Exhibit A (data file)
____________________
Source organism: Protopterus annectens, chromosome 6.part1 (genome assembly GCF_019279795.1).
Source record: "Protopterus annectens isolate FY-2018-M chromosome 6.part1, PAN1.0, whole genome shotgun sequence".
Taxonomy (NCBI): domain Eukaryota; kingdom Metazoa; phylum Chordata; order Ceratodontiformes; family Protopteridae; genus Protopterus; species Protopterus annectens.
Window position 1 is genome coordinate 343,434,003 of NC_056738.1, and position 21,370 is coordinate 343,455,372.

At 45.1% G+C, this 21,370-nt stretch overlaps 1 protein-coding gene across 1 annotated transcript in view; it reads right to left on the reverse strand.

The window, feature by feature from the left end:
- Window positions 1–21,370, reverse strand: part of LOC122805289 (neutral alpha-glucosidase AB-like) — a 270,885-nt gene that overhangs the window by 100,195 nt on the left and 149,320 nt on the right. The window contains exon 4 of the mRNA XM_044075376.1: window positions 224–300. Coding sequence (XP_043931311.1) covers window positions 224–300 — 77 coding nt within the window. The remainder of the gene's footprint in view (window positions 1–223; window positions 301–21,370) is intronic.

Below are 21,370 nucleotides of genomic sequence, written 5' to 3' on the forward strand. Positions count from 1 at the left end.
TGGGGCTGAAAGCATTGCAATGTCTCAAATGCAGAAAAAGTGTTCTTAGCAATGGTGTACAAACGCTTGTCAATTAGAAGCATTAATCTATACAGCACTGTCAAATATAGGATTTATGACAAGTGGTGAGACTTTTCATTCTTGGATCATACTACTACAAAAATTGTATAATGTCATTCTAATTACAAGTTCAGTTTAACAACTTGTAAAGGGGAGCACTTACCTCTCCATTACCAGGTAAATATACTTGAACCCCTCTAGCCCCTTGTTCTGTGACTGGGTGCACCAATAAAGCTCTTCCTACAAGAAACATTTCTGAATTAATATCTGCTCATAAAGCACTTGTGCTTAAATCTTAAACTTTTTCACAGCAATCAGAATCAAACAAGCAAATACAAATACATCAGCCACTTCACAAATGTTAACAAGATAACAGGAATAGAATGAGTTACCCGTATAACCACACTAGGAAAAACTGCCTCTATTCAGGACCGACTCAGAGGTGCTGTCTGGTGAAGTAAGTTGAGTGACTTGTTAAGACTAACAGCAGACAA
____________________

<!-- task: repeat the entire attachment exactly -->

Source organism: Protopterus annectens, chromosome 6.part1 (genome assembly GCF_019279795.1).
Source record: "Protopterus annectens isolate FY-2018-M chromosome 6.part1, PAN1.0, whole genome shotgun sequence".
Taxonomy (NCBI): domain Eukaryota; kingdom Metazoa; phylum Chordata; order Ceratodontiformes; family Protopteridae; genus Protopterus; species Protopterus annectens.
Window position 1 is genome coordinate 343,434,003 of NC_056738.1, and position 21,370 is coordinate 343,455,372.

At 45.1% G+C, this 21,370-nt stretch overlaps 1 protein-coding gene across 1 annotated transcript in view; it reads right to left on the reverse strand.

The window, feature by feature from the left end:
- Window positions 1–21,370, reverse strand: part of LOC122805289 (neutral alpha-glucosidase AB-like) — a 270,885-nt gene that overhangs the window by 100,195 nt on the left and 149,320 nt on the right. The window contains exon 4 of the mRNA XM_044075376.1: window positions 224–300. Coding sequence (XP_043931311.1) covers window positions 224–300 — 77 coding nt within the window. The remainder of the gene's footprint in view (window positions 1–223; window positions 301–21,370) is intronic.

Below are 21,370 nucleotides of genomic sequence, written 5' to 3' on the forward strand. Positions count from 1 at the left end.
TGGGGCTGAAAGCATTGCAATGTCTCAAATGCAGAAAAAGTGTTCTTAGCAATGGTGTACAAACGCTTGTCAATTAGAAGCATTAATCTATACAGCACTGTCAAATATAGGATTTATGACAAGTGGTGAGACTTTTCATTCTTGGATCATACTACTACAAAAATTGTATAATGTCATTCTAATTACAAGTTCAGTTTAACAACTTGTAAAGGGGAGCACTTACCTCTCCATTACCAGGTAAATATACTTGAACCCCTCTAGCCCCTTGTTCTGTGACTGGGTGCACCAATAAAGCTCTTCCTACAAGAAACATTTCTGAATTAATATCTGCTCATAAAGCACTTGTGCTTAAATCTTAAACTTTTTCACAGCAATCAGAATCAAACAAGCAAATACAAATACATCAGCCACTTCACAAATGTTAACAAGATAACAGGAATAGAATGAGTTACCCGTATAACCACACTAGGAAAAACTGCCTCTATTCAGGACCGACTCAGAGGTGCTGTCTGGTGAAGTAAGTTGAGTGACTTGTTAAGACTAACAGCAGACAA